Opaque liquid is a dense red
or black pigment, dissolved in water to form a liquid paint used
to fill in film areas that are required to pint as pure white.
Open flash is a method of flash operation using
the following sequence: shutter opened, flash fired, shutter closed.
Usually shutter duration is unimportant since the available light
is much dimmer than the flash.
Opening up is increasing the size of the lens aperture
or decreasing the shutter speed to admit more light to the film.
Optical axis is an imaginary
line passing horizontally through the center of a compound
Optical bench is a device for measuring the optical
performance of lenses.
Optical glass is used for manufacturing lenses and
prisms. It is specially manufactured to be free of defects and
distortion, and to withstand heat and humidity. Each type f optical
glass is classified according to its refractive index and light
dispersive quality. Two or more types of optical glass are typically
used in the component elements of photographic lenses.
Optical sensitizing is a method of increasing a
films sensitivity by the use of dyes.
Optical wedge is a strip of material, clear at one
end and gradually increasing in opacity, which is used to determine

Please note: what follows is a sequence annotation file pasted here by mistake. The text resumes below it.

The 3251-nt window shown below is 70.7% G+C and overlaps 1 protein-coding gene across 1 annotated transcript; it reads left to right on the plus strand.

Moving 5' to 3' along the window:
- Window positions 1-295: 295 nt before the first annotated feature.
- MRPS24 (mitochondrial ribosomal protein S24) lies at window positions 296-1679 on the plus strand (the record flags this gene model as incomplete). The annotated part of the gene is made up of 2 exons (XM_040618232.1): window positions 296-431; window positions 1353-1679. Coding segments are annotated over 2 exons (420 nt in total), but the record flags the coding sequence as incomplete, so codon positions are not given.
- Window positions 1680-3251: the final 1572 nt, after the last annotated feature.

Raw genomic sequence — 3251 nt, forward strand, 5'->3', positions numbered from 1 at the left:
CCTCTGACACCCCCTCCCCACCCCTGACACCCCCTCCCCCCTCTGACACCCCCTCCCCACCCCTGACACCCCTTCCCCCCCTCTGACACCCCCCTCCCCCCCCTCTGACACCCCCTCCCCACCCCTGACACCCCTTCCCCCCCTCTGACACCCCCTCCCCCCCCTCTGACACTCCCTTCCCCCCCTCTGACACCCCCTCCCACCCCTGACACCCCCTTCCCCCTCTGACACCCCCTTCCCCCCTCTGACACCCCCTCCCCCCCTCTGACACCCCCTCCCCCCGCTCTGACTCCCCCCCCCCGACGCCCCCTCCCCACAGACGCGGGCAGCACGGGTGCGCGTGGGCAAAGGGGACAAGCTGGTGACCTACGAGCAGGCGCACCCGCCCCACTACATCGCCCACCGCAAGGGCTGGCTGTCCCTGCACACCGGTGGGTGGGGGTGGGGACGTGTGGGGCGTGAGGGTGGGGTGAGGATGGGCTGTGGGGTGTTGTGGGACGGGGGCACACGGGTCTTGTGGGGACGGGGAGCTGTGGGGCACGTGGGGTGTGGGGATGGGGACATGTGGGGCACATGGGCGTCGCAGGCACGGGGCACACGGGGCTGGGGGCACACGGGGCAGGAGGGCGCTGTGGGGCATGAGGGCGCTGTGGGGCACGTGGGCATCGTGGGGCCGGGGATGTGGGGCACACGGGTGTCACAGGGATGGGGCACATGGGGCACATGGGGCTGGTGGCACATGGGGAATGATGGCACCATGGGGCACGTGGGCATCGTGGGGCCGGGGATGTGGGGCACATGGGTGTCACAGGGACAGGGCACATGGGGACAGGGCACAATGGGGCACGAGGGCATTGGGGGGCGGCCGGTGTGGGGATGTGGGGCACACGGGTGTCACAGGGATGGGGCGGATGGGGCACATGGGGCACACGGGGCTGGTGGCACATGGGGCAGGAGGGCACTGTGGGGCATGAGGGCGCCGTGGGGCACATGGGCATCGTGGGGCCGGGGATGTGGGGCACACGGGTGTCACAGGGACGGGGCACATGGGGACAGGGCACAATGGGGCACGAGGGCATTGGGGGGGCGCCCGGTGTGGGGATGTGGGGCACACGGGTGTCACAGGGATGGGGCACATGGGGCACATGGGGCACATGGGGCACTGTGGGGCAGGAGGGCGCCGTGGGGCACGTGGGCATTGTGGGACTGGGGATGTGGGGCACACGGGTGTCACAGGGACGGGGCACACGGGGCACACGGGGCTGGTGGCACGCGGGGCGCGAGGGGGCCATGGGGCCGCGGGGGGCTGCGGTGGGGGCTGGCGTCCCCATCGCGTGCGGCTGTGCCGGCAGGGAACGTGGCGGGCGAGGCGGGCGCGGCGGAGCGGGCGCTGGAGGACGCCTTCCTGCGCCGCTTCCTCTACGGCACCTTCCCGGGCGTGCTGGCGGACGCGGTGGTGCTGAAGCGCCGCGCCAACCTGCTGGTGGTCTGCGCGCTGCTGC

the effect of light intensities on sensitized materials.
Optics is the science dealing with the behavior
Ordinary emulsion is a term applied to a photographic
emulsion which is only sensitive to ultra-violet and blue light.
Orthochromatic is used to describe
an emulsion which is sensitive to blue and green light, but insensitive
Orth-phenylene diamene is a fine-grain developing
Over-development is a term indicating that the amount
of development recommended by the manufacturer has been exceeded.
It can be caused by prolonged development time or an increase
in development temperature, and usually results in an increase
in density and contrast.
Over-exposure is an expression used to indicate
that the light sensitive material has been excessively exposed.
Over-run lamp is a tungsten light source specifically
used at a higher voltage than normal to increase light output
and achieve constant color temperature.
Oxalic acid are soluble white crystals used in some
Oxidation product is the chemical produced by a
color developer during the conversion of exposed silver halides
to black metallic silver.